"A wise woman wishes to be no one's enemy; a wise woman refuses to be anyone's victim".
"You may write me down in history with your bitter, twisted lines. You may trod me in the very dirt, but still, like dust, I'll rise".
Sometimes bookmarks are not sold as bookmarks!
I was in a shop recently and saw these gorgeous birthdays cards of animals, produced by "Courtier" in England. The cards are in two attached pieces and are designed to stand up when the feet are brought forward.
I straight away saw them as being useful and wonderful bookmarks and that is why I purchased them! The cat and dog (a long haired Dachshund) being my favourites! The feet come forward and sit nicely over the page of a book and serve very well as a bookmark! Here they are in their original state and also popping their heads out from within two rather appropriate books from my collection.. Miaow and woof, woof!
I recently moved house. In the process of packing and unpacking I deeply re-acquainted and immersed myself in my book collection, including finding several bookmarks! One of my favourites among these finds was the book and bookmark of "Tales of Old Todaiji". The bookmark shows the map of the temple complex.
Tōdai-ji is a Buddhist temple complex that was once one of the powerful Seven Great Temples, located in the city of Nara, Japan. Its Great Buddha Hall houses the world's largest bronze statue of the Buddha Vairocana, known in Japanese as Daibutsu.
From the "Postface" of the book...."This little book contains a selection of the most well-known stories that have been handed down through the ages and bring to life the illustrious history of Todaiji. They afford glimpses of the unfamiliar aspects of the history of Todaiji and have circulated more widely than the official histories. It is not going too far to say that in a sense these stories convey truths that are missing form the official histories".
Bookmark from "Tales of Old Todaiji"
I have been rendered utterly speechless by this amazing website, Bookmarks: Infiltrating the Library System, from the University of the West of England, Bristol, which I chanced upon recently! While exploring the website, my mouth has been permanently agape at the wonder and joy of it - the project and its results!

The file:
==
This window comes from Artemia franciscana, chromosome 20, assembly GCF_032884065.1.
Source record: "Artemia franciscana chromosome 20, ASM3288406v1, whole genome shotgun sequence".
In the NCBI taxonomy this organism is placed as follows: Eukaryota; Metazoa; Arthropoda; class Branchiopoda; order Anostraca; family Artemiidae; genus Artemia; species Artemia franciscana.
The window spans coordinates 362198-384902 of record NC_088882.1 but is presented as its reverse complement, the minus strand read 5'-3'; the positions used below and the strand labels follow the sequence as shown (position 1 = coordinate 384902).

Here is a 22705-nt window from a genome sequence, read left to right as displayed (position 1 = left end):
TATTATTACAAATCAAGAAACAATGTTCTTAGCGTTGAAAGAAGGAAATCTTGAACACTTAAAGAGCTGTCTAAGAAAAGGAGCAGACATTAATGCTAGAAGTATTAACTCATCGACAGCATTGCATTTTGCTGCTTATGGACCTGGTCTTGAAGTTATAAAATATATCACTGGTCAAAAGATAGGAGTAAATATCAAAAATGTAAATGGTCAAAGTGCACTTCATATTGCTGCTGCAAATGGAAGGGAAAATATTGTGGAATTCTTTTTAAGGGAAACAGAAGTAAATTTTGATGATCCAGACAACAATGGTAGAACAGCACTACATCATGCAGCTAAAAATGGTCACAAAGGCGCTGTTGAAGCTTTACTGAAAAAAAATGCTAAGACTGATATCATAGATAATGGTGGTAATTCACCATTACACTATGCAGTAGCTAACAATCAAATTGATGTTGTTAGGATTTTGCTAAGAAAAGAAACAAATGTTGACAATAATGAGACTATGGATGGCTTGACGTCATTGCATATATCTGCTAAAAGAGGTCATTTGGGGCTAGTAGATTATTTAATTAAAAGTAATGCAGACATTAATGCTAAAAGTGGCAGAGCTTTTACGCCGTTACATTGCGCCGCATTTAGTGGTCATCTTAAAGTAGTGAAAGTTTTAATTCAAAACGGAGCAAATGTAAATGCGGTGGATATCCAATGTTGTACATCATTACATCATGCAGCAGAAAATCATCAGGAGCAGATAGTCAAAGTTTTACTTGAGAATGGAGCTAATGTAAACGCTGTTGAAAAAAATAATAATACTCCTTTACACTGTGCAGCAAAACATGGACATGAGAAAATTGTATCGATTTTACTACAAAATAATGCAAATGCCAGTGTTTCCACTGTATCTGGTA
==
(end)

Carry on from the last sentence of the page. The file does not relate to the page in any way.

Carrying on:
Wow, Wow, Wow!!! There is so much to explore! So many stunning bookmarks! So much talent and creativity! Do yourself a favour and explore this wondrous website and all its bookmarks!
Here is an explanation of the project from the website....
"This annual series grew out of an aim to encourage appreciation and awareness of artists working in the book format. Participating artists each produce an edition of 100 signed and numbered bookmarks which are divided into 100 sets; one full set being sent to each of the contributing artists and the rest divided and sent in distribution boxes to participating host venues around the world, for visitors to enjoy. Over the last fourteen years, the Bookmarks series of free artwork distribution has visited 148 galleries, bookstores, workshops, centres, schools, museums and libraries in Australia, Brazil, Canada, Croatia, Cuba, Cyprus, Denmark, Egypt, France, Germany, Iceland, Ireland, Italy, Japan, The Netherlands, New Zealand, Norway, Poland, Singapore, Spain, South Korea, Sweden, Switzerland, Turkey, the UK and USA
544 artists have contributed 54,700 bookmarks to the fourteen projects to date. Each bookmark is stamped with the current project’s website address, which directs the taker of the bookmark to the gallery section of the website. Visitors can view works by the artists and contact contributors via their website and email links on our site".
Here is my favourite story from one of the bookmark artists, together with her poetry bookmark.....
"I knew a woman, once, who collected bookmarks. I remember sitting next to her on a flowered sofa while she showed me her albums, full of them, full of them, years and years of gifts and gathering; leather and gilt ones, beribboned and tasselled, ones with pressed flowers, plain and printed ones. Bookmarks from all over, all around the world. And yet I don't remember her reading, for all the bookmarks.